I don’t think I’ve ever met a person who doesn’t love croissants. And so to call these twice-baked croissants a crowd-pleaser is an understatement.
It’s a bakery dessert that I discovered when I went to pastry school in France back in 1979.
I walked into a shop and in the case were a lot of things I recognized and a few things I didn’t recognize, among them croissants aux amandes.
Actually, I didn’t know it was a croissant at the time, but it was pastry that was covered in almonds and dusted in powdered sugar. It wasn’t beautiful in the French sense of a perfected, precise-looking dessert, but it was homey and rustic, and I could just tell it tasted delicious.
Since then, I’ve been making these twice-baked almond croissants and actually turned very small versions of them into a composed dessert on my menu at Campanile, the restaurant I opened with Mark Peel in 1989, and now at Osteria Mozza, where I pair the warmed croissants with fruit compote and a little gelato.
Of course, when I first started making these desserts, I did the difficult task of making my own croissants. If you look at a croissant, it’s not an easy thing to make at home. You need a kitchen with a lot of space where you can roll out a yeasted dough and incorporate the butter, then roll up that dough, fold it, roll it out again, and do that three to four times, depending upon what style of croissant you’re making. And then you need to shape it, proof it and refrigerate it and then bake it. It’s an intimidating thing to make.
So when I decided to add twice-baked croissants to my new cookbook coming out in November, “The Cookie That Changed My Life: And More Than 100 Other Classic Cakes, Cookies, Muffins and Pies That Will Change Yours,” I realized that I don’t need to do the most difficult part of this dessert anymore. Neither do you.
There are plenty of bakeries out there that will do the work for us. I use croissants that I purchase from République Bakery, one of my favorite bakeries in Los Angeles. It’s actually the bakery that took over my original bakery, which was La Brea Bakery at Campanile. Margarita “Marge” Manzke is a terrific baker — and shout out to her because she finally won the James Beard Award for best pastry chef in the country this year. She makes fantastic croissants.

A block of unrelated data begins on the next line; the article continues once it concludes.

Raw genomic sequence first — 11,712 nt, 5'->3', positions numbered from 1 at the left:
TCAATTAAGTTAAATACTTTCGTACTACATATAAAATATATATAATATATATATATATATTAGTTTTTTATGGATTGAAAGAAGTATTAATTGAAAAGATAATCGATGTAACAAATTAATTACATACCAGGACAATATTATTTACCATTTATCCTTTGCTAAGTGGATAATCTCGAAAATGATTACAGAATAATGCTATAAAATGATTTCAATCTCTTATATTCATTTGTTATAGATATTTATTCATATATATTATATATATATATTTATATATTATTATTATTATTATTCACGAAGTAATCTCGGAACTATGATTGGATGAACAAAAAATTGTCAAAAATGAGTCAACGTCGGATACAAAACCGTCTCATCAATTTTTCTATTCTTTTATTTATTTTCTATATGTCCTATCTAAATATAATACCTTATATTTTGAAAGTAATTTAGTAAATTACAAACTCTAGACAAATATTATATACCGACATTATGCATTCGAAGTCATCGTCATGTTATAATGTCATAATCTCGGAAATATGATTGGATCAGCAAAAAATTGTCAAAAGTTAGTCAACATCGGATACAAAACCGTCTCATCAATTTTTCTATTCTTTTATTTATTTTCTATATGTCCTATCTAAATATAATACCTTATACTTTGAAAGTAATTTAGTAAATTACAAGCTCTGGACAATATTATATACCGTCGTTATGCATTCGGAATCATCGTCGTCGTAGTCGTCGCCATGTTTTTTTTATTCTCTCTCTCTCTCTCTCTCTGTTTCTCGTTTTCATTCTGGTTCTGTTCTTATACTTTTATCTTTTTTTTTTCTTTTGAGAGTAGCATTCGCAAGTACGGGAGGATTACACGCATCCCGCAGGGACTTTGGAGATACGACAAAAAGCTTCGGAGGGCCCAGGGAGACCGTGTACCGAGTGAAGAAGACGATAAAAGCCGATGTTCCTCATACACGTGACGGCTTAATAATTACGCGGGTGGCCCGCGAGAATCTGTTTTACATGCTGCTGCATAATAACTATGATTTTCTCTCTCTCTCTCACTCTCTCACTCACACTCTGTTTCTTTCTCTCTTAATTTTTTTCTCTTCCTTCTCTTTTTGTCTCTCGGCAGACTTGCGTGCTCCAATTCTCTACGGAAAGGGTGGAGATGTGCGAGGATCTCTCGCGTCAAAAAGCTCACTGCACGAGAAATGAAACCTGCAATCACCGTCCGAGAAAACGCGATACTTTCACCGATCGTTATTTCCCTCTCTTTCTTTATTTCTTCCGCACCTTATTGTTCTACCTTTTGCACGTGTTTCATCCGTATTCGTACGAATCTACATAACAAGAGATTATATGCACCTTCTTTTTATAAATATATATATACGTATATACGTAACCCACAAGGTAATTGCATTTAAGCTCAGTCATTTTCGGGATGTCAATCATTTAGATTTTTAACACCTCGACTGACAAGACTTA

But actually supermarket croissants or plain croissants from your favorite bakery will work well too, because we are going to soak them in a very flavorful orange blossom syrup, and we’ll slather some almond cream into the croissants that have been sliced horizontally before rebaking them with sliced almonds.
Nancy Silverton’s twiced-baked croissants are filled with almond cream and topped with sliced almonds, baked until toasty and golden.
After I came to love the twice-baked almond croissants, I started to see savory croissants. At first they were mostly like a ham-and-cheese sandwich. Shops would fill a sliced croissant with ham and cheese, put it back in the oven and serve it warm. Then I noticed that people started to bake that ham and cheese into the croissant, and I liked that even better.
But several years ago I was visiting one of my favorite bakeries in San Francisco, B. Patisserie, and its ham-and-cheese croissant just transformed the whole experience.
These cheesy croissants make a delicious brunch or supper dish. Because they make use of day-old store-bought croissants, they’re easy to put together.
I tried to figure out what made it so different and I realized that adding béchamel to the filling completely changed it. From then on, I changed the way I made my ham-and-cheese croissant.
Which do I like better, the sweet or the salty, savory croissant? People always ask me and I’ve got to say, I can’t decide. I love them both.
NANCY SILVERTON and her Mozza team will be making twice-baked croissants on the final day of L.A. Food Bowl’s Night Market, the Backlot Brunch session at Paramount Studios in Hollywood, Sept. 24 starting at noon. Get tickets at lafoodbowl.com
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